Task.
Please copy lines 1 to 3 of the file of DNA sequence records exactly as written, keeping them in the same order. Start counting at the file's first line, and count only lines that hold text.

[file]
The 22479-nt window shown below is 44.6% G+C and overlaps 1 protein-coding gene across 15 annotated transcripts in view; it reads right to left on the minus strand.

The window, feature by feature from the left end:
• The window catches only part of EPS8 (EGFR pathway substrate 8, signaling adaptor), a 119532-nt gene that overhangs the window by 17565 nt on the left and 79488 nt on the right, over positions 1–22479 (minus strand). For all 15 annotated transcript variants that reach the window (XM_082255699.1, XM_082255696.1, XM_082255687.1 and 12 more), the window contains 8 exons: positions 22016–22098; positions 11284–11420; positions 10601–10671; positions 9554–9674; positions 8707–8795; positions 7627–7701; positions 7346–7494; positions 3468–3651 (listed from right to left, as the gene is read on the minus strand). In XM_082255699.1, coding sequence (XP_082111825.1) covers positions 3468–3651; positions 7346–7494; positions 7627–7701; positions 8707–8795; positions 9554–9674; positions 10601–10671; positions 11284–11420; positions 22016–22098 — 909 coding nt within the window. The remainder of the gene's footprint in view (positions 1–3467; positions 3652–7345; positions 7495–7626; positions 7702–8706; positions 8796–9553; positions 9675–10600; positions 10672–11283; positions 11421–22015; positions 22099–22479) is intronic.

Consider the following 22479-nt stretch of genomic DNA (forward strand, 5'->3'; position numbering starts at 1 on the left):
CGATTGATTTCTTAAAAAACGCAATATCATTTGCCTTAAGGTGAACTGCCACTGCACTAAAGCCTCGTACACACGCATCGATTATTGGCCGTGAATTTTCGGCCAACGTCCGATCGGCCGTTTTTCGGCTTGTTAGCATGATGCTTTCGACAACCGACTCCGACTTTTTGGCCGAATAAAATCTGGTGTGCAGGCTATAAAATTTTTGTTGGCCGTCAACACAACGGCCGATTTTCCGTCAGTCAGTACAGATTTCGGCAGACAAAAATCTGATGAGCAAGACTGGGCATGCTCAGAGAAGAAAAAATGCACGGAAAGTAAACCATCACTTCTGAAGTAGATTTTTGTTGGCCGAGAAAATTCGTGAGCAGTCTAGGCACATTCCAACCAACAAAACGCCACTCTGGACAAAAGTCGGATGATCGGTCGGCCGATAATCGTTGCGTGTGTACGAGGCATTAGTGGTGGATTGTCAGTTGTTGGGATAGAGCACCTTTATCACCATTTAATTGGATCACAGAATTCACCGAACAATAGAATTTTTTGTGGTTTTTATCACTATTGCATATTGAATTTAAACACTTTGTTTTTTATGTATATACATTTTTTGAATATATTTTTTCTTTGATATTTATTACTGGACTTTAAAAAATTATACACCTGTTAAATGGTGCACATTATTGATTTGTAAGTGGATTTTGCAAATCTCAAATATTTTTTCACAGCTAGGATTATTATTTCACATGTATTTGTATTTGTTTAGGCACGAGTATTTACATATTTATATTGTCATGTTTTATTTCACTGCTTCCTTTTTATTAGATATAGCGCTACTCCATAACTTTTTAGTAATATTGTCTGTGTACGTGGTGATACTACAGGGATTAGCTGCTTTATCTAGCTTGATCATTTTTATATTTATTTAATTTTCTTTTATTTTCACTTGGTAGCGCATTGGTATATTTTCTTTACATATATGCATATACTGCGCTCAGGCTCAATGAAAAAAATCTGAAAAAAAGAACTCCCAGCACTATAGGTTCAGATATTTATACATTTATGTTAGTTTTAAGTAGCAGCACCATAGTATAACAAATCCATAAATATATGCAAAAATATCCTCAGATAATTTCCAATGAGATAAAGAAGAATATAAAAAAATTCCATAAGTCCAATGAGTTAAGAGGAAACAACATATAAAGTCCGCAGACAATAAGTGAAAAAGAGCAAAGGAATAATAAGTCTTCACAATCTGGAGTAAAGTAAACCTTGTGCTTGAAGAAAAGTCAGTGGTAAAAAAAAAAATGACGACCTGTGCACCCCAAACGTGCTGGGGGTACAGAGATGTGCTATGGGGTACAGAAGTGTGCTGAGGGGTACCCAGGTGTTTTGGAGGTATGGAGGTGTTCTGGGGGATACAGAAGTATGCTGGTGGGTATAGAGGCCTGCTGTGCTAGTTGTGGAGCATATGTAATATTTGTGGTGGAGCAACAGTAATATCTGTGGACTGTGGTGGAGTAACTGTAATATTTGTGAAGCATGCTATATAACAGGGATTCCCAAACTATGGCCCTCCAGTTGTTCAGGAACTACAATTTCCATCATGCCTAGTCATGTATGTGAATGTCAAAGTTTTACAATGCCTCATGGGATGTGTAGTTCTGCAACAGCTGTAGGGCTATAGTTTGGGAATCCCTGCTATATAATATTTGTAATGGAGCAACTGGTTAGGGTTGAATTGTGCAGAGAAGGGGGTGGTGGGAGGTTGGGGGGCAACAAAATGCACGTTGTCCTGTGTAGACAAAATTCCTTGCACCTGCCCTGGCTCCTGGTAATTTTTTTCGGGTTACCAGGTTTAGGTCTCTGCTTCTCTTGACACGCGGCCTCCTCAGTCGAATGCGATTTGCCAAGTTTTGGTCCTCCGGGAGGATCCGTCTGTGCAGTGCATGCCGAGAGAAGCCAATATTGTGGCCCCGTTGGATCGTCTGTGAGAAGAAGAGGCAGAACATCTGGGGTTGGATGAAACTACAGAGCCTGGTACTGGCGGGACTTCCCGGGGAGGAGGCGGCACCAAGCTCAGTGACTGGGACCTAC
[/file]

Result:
The 22479-nt window shown below is 44.6% G+C and overlaps 1 protein-coding gene across 15 annotated transcripts in view; it reads right to left on the minus strand.

The window, feature by feature from the left end:
• The window catches only part of EPS8 (EGFR pathway substrate 8, signaling adaptor), a 119532-nt gene that overhangs the window by 17565 nt on the left and 79488 nt on the right, over positions 1–22479 (minus strand). For all 15 annotated transcript variants that reach the window (XM_082255699.1, XM_082255696.1, XM_082255687.1 and 12 more), the window contains 8 exons: positions 22016–22098; positions 11284–11420; positions 10601–10671; positions 9554–9674; positions 8707–8795; positions 7627–7701; positions 7346–7494; positions 3468–3651 (listed from right to left, as the gene is read on the minus strand). In XM_082255699.1, coding sequence (XP_082111825.1) covers positions 3468–3651; positions 7346–7494; positions 7627–7701; positions 8707–8795; positions 9554–9674; positions 10601–10671; positions 11284–11420; positions 22016–22098 — 909 coding nt within the window. The remainder of the gene's footprint in view (positions 1–3467; positions 3652–7345; positions 7495–7626; positions 7702–8706; positions 8796–9553; positions 9675–10600; positions 10672–11283; positions 11421–22015; positions 22099–22479) is intronic.